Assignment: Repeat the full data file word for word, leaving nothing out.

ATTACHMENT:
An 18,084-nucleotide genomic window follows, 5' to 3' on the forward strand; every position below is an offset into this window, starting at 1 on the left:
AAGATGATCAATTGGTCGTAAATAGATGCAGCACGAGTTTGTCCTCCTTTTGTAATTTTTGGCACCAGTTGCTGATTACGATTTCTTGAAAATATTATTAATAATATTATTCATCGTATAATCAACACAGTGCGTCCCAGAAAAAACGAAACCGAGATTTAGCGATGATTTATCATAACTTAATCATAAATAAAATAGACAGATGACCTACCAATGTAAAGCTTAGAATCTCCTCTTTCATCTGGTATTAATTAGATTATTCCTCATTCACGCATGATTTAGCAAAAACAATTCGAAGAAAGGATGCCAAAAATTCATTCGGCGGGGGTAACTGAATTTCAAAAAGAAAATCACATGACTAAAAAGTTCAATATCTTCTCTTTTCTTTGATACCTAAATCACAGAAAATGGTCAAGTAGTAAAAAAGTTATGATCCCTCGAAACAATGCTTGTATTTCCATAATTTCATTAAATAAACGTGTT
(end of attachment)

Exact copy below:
An 18,084-nucleotide genomic window follows, 5' to 3' on the forward strand; every position below is an offset into this window, starting at 1 on the left:
AAGATGATCAATTGGTCGTAAATAGATGCAGCACGAGTTTGTCCTCCTTTTGTAATTTTTGGCACCAGTTGCTGATTACGATTTCTTGAAAATATTATTAATAATATTATTCATCGTATAATCAACACAGTGCGTCCCAGAAAAAACGAAACCGAGATTTAGCGATGATTTATCATAACTTAATCATAAATAAAATAGACAGATGACCTACCAATGTAAAGCTTAGAATCTCCTCTTTCATCTGGTATTAATTAGATTATTCCTCATTCACGCATGATTTAGCAAAAACAATTCGAAGAAAGGATGCCAAAAATTCATTCGGCGGGGGTAACTGAATTTCAAAAAGAAAATCACATGACTAAAAAGTTCAATATCTTCTCTTTTCTTTGATACCTAAATCACAGAAAATGGTCAAGTAGTAAAAAAGTTATGATCCCTCGAAACAATGCTTGTATTTCCATAATTTCATTAAATAAACGTGTT